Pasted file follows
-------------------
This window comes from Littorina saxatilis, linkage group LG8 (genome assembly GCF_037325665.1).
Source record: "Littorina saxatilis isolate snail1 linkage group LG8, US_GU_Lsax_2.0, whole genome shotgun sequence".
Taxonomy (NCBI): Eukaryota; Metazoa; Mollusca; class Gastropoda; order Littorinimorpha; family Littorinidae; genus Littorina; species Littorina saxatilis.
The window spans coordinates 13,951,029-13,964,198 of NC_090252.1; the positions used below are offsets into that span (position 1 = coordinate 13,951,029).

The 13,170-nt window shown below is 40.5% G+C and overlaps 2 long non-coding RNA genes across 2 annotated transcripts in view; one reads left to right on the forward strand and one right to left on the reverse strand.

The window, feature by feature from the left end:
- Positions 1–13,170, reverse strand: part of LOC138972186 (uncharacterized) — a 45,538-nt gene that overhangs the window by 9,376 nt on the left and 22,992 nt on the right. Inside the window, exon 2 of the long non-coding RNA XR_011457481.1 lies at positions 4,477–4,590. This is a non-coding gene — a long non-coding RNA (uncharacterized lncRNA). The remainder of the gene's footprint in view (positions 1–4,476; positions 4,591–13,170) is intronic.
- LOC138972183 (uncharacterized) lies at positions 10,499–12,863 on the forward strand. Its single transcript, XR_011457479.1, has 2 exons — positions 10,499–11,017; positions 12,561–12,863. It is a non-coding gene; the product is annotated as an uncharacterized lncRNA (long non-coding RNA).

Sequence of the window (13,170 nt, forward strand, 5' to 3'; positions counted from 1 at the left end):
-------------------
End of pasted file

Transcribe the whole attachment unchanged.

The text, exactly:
This window comes from Littorina saxatilis, linkage group LG8 (genome assembly GCF_037325665.1).
Source record: "Littorina saxatilis isolate snail1 linkage group LG8, US_GU_Lsax_2.0, whole genome shotgun sequence".
Taxonomy (NCBI): Eukaryota; Metazoa; Mollusca; class Gastropoda; order Littorinimorpha; family Littorinidae; genus Littorina; species Littorina saxatilis.
The window spans coordinates 13,951,029-13,964,198 of NC_090252.1; the positions used below are offsets into that span (position 1 = coordinate 13,951,029).

The 13,170-nt window shown below is 40.5% G+C and overlaps 2 long non-coding RNA genes across 2 annotated transcripts in view; one reads left to right on the forward strand and one right to left on the reverse strand.

The window, feature by feature from the left end:
- Positions 1–13,170, reverse strand: part of LOC138972186 (uncharacterized) — a 45,538-nt gene that overhangs the window by 9,376 nt on the left and 22,992 nt on the right. Inside the window, exon 2 of the long non-coding RNA XR_011457481.1 lies at positions 4,477–4,590. This is a non-coding gene — a long non-coding RNA (uncharacterized lncRNA). The remainder of the gene's footprint in view (positions 1–4,476; positions 4,591–13,170) is intronic.
- LOC138972183 (uncharacterized) lies at positions 10,499–12,863 on the forward strand. Its single transcript, XR_011457479.1, has 2 exons — positions 10,499–11,017; positions 12,561–12,863. It is a non-coding gene; the product is annotated as an uncharacterized lncRNA (long non-coding RNA).

Sequence of the window (13,170 nt, forward strand, 5' to 3'; positions counted from 1 at the left end):